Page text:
Trek to Everest Base Camp

Everest Base Camp, Everest is covered by clouds
Everest, behind the clouds

Objective: Trek to Everest Base Camp, Himalayas, Nepal
Distance: 68.1 miles/110 km (round-trip)
Peak Elevation: 18,519’/5,645 m
Elevation Gain: 10,559’/3,219 m
Trip Length: 11 days, plus 4 days of bus and domestic air travel
Terrain: Mountains, forests, glacial moraines, and Sherpa villages
Best time to visit: March to May, September to November
Caution: Altitude sickness, cold

Exploring Everest (Sagarmatha in Nepali, Chomolungma in Tibetan) is the stuff of legends and the fabric of dreams. Experience the Himalayan culture of the Sherpas. Wander past mountain villages, Buddhist stupas, and the warm comfort of tea houses along your trek to Everest Base Camp.

Day 1 | Day 2 | Day 3 | Day 4 | Day 5 | Day 6 | Day 7 |
Day 8 | Day 9 | Day 10 | Day 11 | Plan Your Visit | Video Tour

Everest Base Camp: the green Dudh Koshi Valley surrounds the raging waters below
Dudh Koshi Valley

Lukla to Phakding (Day 1)

Distance: 4.4 miles/7.1 km from Lukla (9,318’/2,840 m) to Phakding (8,563’/2,610 m)
Elevation Gain: -755’/-230 m

We leave Ramechap at 3:30 a.m. on an hour-long bus ride to the airport. Then we embark on a 25-minute jaw-dropping flight in a propeller plane above the misty mountaintops. During the flight, the group is nervous about landing on the cliff’s edge and is excited for the upcoming trek. The plane shoots straight for the mountainside and stops abruptly at the “most dangerous airport” in Lukla.

We start our adventure on well-paved stone trails shared with yaks and donkeys wearing walnut-shaped bells. Our guides, Amar, Jagat, and Milan, all say “Jam, Jam,” which means, “Let’s go.” The group walks through a pine and cedar forest next to the Dudh Kosi River that flows from the Himalayas. Stone houses and shops are right on the edge of the trail, providing a glimpse into local life.

Sacred mani stone with painted mantra

While weaving through small villages, we notice prayer wheels, stone tablets, and enormous boulders carved with Buddhist inscriptions. The colors of the flags have different elemental associations. Blue symbolizes sky, white symbolizes air, red symbolizes fire, green symbolizes water, and yellow symbolizes earth. We learn you should always pass stupas, mani stones, and other Buddhist monuments on the left in a clockwise direction.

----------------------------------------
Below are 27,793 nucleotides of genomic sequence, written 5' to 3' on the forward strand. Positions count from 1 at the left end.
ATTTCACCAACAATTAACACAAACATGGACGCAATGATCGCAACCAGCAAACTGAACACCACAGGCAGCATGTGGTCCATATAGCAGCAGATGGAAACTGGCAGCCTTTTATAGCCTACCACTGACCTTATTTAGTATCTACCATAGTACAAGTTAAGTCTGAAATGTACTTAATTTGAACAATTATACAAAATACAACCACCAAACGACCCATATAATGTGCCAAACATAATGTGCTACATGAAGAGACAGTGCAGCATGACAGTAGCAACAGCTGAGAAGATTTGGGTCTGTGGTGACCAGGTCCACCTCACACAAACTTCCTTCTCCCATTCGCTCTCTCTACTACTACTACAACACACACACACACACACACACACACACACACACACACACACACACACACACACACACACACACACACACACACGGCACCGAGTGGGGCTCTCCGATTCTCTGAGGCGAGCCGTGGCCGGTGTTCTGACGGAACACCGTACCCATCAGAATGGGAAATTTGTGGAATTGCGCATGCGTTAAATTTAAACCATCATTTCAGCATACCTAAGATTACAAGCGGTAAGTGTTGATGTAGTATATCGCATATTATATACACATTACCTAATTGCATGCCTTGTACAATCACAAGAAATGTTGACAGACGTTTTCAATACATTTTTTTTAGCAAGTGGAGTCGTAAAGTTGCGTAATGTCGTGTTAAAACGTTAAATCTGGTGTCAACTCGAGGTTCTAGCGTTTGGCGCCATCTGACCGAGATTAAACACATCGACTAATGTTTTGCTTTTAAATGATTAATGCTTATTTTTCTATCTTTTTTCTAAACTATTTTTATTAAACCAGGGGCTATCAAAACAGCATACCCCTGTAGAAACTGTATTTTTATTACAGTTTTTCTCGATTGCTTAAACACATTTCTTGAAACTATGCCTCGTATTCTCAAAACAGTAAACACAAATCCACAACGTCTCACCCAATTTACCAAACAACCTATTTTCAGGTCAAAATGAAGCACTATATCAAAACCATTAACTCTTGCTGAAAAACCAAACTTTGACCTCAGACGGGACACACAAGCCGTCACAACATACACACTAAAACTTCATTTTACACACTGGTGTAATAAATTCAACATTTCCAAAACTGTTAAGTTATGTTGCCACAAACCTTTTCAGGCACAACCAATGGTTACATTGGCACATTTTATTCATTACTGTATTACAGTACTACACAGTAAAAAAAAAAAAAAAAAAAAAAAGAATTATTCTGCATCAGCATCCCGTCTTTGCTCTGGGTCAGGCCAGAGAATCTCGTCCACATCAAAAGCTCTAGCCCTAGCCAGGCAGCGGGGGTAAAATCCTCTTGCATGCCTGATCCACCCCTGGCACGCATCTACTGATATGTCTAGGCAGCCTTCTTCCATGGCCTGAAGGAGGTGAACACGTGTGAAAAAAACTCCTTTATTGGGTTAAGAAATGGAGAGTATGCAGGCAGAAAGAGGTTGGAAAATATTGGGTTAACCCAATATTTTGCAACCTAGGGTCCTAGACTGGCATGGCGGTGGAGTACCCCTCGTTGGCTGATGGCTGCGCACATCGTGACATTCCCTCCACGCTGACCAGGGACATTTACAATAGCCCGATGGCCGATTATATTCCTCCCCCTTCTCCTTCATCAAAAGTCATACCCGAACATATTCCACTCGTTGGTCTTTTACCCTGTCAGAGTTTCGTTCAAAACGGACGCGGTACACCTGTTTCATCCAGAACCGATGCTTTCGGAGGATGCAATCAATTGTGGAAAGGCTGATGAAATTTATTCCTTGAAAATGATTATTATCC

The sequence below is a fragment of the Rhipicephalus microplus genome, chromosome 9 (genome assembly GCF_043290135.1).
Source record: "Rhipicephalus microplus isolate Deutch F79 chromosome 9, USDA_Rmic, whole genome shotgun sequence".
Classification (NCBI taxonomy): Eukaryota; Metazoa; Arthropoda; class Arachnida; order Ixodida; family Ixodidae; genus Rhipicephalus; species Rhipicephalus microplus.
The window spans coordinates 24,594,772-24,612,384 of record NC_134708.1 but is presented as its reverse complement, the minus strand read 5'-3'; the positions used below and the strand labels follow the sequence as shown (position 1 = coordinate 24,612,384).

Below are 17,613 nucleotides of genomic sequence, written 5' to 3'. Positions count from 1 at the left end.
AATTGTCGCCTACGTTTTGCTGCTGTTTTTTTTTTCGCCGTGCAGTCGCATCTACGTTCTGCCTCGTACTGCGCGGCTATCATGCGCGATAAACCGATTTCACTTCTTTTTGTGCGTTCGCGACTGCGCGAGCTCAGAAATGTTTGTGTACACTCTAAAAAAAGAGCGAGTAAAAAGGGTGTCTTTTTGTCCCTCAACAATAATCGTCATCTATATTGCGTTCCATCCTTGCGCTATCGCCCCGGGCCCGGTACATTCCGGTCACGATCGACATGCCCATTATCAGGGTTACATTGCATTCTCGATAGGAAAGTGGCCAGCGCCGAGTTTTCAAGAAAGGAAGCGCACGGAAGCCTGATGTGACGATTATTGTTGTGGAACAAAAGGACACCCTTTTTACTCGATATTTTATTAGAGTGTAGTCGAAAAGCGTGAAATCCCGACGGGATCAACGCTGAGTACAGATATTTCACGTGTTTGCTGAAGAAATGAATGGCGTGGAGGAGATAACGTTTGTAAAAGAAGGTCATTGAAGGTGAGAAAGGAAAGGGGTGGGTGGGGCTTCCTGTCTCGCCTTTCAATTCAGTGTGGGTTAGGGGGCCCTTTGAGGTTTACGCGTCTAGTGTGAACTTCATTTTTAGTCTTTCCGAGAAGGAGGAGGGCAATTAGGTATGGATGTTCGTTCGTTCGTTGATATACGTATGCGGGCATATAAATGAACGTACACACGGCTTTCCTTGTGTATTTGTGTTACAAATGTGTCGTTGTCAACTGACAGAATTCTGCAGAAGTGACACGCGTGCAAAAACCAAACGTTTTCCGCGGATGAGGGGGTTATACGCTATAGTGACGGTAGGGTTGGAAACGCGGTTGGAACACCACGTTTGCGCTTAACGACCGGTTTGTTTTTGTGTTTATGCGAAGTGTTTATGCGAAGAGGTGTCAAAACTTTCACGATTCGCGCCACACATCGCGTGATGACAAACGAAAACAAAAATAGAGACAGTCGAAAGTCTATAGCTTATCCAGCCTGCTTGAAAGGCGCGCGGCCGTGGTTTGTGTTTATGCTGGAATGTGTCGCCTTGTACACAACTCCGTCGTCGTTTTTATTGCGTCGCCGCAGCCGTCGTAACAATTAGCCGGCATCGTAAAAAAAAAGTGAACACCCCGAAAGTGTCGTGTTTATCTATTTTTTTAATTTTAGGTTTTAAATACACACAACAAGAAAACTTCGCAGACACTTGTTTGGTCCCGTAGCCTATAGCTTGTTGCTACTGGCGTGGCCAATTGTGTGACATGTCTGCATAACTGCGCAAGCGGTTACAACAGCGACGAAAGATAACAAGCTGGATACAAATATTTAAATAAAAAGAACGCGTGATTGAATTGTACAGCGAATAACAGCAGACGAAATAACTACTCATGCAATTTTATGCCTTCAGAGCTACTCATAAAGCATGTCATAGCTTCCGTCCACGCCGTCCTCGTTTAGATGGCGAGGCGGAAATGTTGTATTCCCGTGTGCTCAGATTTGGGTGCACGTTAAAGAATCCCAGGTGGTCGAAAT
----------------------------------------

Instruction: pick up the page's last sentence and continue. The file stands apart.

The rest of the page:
At Phakding, we take a rainy acclimatization hike to the Pema Choling monastery. Inside the monastery, you remove your boots and step over a raised door threshold. At the end of the main hall, observe the Magic Buddha statue. The red-robed monks listen to Nepali hip hop and electronic dance music. While in deep concentration, they paint intricate murals and restore damaged areas from the 2015 earthquake.

Everest Base Camp: five suspension bridges to Namche
One of five suspension bridges to Namche Bazaar

Phakding to Namche Bazaar (Day 2)

Distance: 6.3 miles/10.1 km from Phakding (8,563’/2,610 m) to Namche Bazaar (11,286’/3,440 m)
Elevation Gain: 2,723’/830 m

As you walk past streams and waterfalls, the gradual incline crosses five suspension bridges spanning the Dudh Kosi River. Namche Bazaar has a giant horseshoe configuration in a natural amphitheater.

Upon entering the Sherpa capital, there is a large stupa with a stream on the right side. The current rushes down and forces a series of prayer wheels to spin automatically. Namche has many shops (including a North Face store), restaurants, bars, and cafés. It is one of the last spots on the trail to load up on creature comforts and gear.

Everest Base Camp, local villagers
The Juggle is Real: balancing work and childcare in the mountains

Sherpas: The Sherpa people are an ethnic group who live in the extreme mountainous areas of Nepal and the Himalayas. Their high-altitude adapted physiology has resulted in their reputations as elite mountaineers. As guides and porters, they are indispensable to successful Himalayan expeditions and played essential roles in initial explorations. Tenzing Norgay and Edmund Hillary were the first two people to summit Everest.